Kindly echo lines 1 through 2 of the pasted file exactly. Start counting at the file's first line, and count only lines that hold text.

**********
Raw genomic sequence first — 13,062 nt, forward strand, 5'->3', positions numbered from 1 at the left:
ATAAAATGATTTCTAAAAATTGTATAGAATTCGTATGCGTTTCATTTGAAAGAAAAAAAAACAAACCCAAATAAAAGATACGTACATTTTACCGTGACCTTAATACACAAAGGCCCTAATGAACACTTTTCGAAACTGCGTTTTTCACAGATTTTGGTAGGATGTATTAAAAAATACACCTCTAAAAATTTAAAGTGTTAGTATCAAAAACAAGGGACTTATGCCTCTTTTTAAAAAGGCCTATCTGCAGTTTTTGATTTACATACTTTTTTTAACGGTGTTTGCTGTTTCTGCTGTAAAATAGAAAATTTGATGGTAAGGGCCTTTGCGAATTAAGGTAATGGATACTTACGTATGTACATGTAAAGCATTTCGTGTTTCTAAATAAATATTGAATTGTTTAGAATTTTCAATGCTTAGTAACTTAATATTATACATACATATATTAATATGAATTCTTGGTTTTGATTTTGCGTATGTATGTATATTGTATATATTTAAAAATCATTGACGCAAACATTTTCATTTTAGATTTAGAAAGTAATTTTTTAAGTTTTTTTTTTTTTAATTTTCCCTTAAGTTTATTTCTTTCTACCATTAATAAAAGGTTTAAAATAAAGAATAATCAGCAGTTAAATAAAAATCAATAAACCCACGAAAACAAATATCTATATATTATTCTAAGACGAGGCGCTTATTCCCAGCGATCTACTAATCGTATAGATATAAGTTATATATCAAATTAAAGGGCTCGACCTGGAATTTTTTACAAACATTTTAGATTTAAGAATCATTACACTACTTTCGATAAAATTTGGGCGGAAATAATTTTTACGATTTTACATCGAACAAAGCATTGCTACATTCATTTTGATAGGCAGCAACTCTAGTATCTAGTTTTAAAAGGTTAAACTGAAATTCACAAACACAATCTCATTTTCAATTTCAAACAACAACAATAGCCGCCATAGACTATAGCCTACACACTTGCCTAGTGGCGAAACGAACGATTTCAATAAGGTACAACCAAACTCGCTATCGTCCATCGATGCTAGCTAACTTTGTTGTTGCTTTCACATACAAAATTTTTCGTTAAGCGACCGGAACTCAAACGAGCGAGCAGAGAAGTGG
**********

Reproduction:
Raw genomic sequence first — 13,062 nt, forward strand, 5'->3', positions numbered from 1 at the left:
ATAAAATGATTTCTAAAAATTGTATAGAATTCGTATGCGTTTCATTTGAAAGAAAAAAAAACAAACCCAAATAAAAGATACGTACATTTTACCGTGACCTTAATACACAAAGGCCCTAATGAACACTTTTCGAAACTGCGTTTTTCACAGATTTTGGTAGGATGTATTAAAAAATACACCTCTAAAAATTTAAAGTGTTAGTATCAAAAACAAGGGACTTATGCCTCTTTTTAAAAAGGCCTATCTGCAGTTTTTGATTTACATACTTTTTTTAACGGTGTTTGCTGTTTCTGCTGTAAAATAGAAAATTTGATGGTAAGGGCCTTTGCGAATTAAGGTAATGGATACTTACGTATGTACATGTAAAGCATTTCGTGTTTCTAAATAAATATTGAATTGTTTAGAATTTTCAATGCTTAGTAACTTAATATTATACATACATATATTAATATGAATTCTTGGTTTTGATTTTGCGTATGTATGTATATTGTATATATTTAAAAATCATTGACGCAAACATTTTCATTTTAGATTTAGAAAGTAATTTTTTAAGTTTTTTTTTTTTTAATTTTCCCTTAAGTTTATTTCTTTCTACCATTAATAAAAGGTTTAAAATAAAGAATAATCAGCAGTTAAATAAAAATCAATAAACCCACGAAAACAAATATCTATATATTATTCTAAGACGAGGCGCTTATTCCCAGCGATCTACTAATCGTATAGATATAAGTTATATATCAAATTAAAGGGCTCGACCTGGAATTTTTTACAAACATTTTAGATTTAAGAATCATTACACTACTTTCGATAAAATTTGGGCGGAAATAATTTTTACGATTTTACATCGAACAAAGCATTGCTACATTCATTTTGATAGGCAGCAACTCTAGTATCTAGTTTTAAAAGGTTAAACTGAAATTCACAAACACAATCTCATTTTCAATTTCAAACAACAACAATAGCCGCCATAGACTATAGCCTACACACTTGCCTAGTGGCGAAACGAACGATTTCAATAAGGTACAACCAAACTCGCTATCGTCCATCGATGCTAGCTAACTTTGTTGTTGCTTTCACATACAAAATTTTTCGTTAAGCGACCGGAACTCAAACGAGCGAGCAGAGAAGTGG